All-time Final Fantasy favorites continue to make their way to mobile phones.
Back in 2015, following the announcement that an HD remake will hit the PlayStation 4, a ported version of Final Fantasy VII hit the App store. This time around, Final Fantasy 9, the last of the Final Fantasy series released for the original PlayStation is now available for both iPhone and Android users.
The game costs Php 818.45 ($16.99) on both mobile platforms. It’s also expected to be available on PC via steam soon.
Just like Final Fantasy VII, you have the option to remove random battles and max out the characters’ attacks to 9,999. Although that wouldn’t be as much fun to play now, would it?
The mobile version also features higher resolution renders of the characters.
Final Fantasy IX follows the adventure of thief and member of the Tantalus Theater Troupe Zidane. He and his group set out to kidnap Princess Garnet of Alexandria but it turns out the Princess already wanted to leave the castle.
With VII and IX already available for mobile phones, could the love story of Squall Leonhart and Rinoa Heartilly on Final Fantasy VIII follow suit?
[irp posts=”414″ name=”Final Fantasy VII iOS First Look and Gameplay”]
Twitch is shutting down in South Korea
By the end of February 2024
Livestreaming has been an entertainment juggernaut since 2020. A lot of users online, especially those stuck at home or who have transitioned to work-from-home lifestyles, have turned to streaming both as viewers and as creators themselves. Unfortunately, in some countries, streaming doesn’t come cheap. If you’re in South Korea or are fans of Korean streamers, the streaming landscape is about to change. Twitch is shutting down in the country.
In a blog post released today, Twitch CEO Dan Clancy announced that the company’s operations in South Korea will stop on February 27. After this date, streamers who made Twitch their community’s home will have to find a new platform.
As a gesture of goodwill, Clancy says that the company will help Korean streamers find a new home — even if it’s not on Twitch — leading up the shutdown date. Currently, YouTube remains a possible destination for streamers.
Operating an online company in South Korea is pricey. Because laws are different in the country, internet service providers can charge companies significantly more for bandwidth usage. Because of the exorbitant costs, “Twitch has been operating in Korea at a significant loss,” Clancy said, leading to the withdrawal.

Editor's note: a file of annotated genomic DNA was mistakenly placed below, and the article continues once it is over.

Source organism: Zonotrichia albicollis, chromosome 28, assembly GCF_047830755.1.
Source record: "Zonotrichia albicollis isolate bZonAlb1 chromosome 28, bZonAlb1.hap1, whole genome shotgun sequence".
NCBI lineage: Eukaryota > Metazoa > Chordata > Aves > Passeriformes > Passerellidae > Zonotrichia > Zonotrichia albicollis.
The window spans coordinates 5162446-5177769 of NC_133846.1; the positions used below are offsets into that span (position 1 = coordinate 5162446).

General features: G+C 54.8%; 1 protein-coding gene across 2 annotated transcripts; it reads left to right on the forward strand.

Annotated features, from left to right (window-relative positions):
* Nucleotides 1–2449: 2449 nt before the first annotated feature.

The death knell has sounded for a while. Last year, the platform downgraded the country’s maximum resolution to only 720p in an attempt to reduce costs. Though a former leader in South Korea’s thriving esports community, Twitch now finds itself on a flight heading out of the country.
Facebook, Instagram will lose cross-platform messaging this month
For an unknown reason
Over the past few years, Meta started integrating its various platforms into one ecosystem. Right now, Facebook and Instagram users can chat with each other on their respective apps. Unfortunately for fans of the cross-communication between the two platforms, Meta is taking the feature away this month.
Through a new support page, Instagram has announced that chatting between the two platforms will no longer be available starting in mid-December. The exact date of the removal is currently unknown, though.
When the undisclosed date arrives, Instagram users cannot start new conversations with Facebook users anymore. Additionally, all existing chats between the two platforms will become read-only, meaning users can’t add new messages to the conversation anymore.
On the flipside, Facebook users will stop seeing the Activity Status of Instagram users from their platform. Cross-platform conversations will not appear on Messenger, either.
Though the support page is conclusive against the feature, Meta has not explicitly explained why Meta changed its current cross-platform plans. It’s still possible that the company will implement a better solution in the future. As it stands, the European Union’s GDPR regulations require large companies to main interoperability between different platforms. Meta is an undeniable example of such a large company.
Strava is getting a much-requested chatting feature
Individual and group chats
What is your fitness app of choice? Though there are a lot of options available now for enthusiasts, it’s undeniable that Strava is making one hell of an impact lately. If you’re a fan of the social fitness app, you’re getting a new feature to boost the social part of Strava.
Today, Strava is getting a substantial messaging feature for users. In the new update, users can start chats with other users in single or group conversations.
It’s a comprehensive feature, too. Chats will include likes and GIF reactions. Additionally, users can configure their options to accept messages only from mutuals or only after they messaged the other person first. Additionally, group chat creators can manage the participants included in the chat.
When compared to other fitness apps today, Strava is arguably leaning more towards the social aspect of the experience. The app allows users to run and hike together as a community. Now, despite how social the core of the app is, it never really allowed users to communicate directly with one another. Users had to rely on external messaging apps just to coordinate with one another.
As of late, Strava continues to pile on more features and integrations with other apps. Earlier this year, the app started allowing users to integrate with Spotify.
SEE ALSO: Spotify can now integrate with Strava
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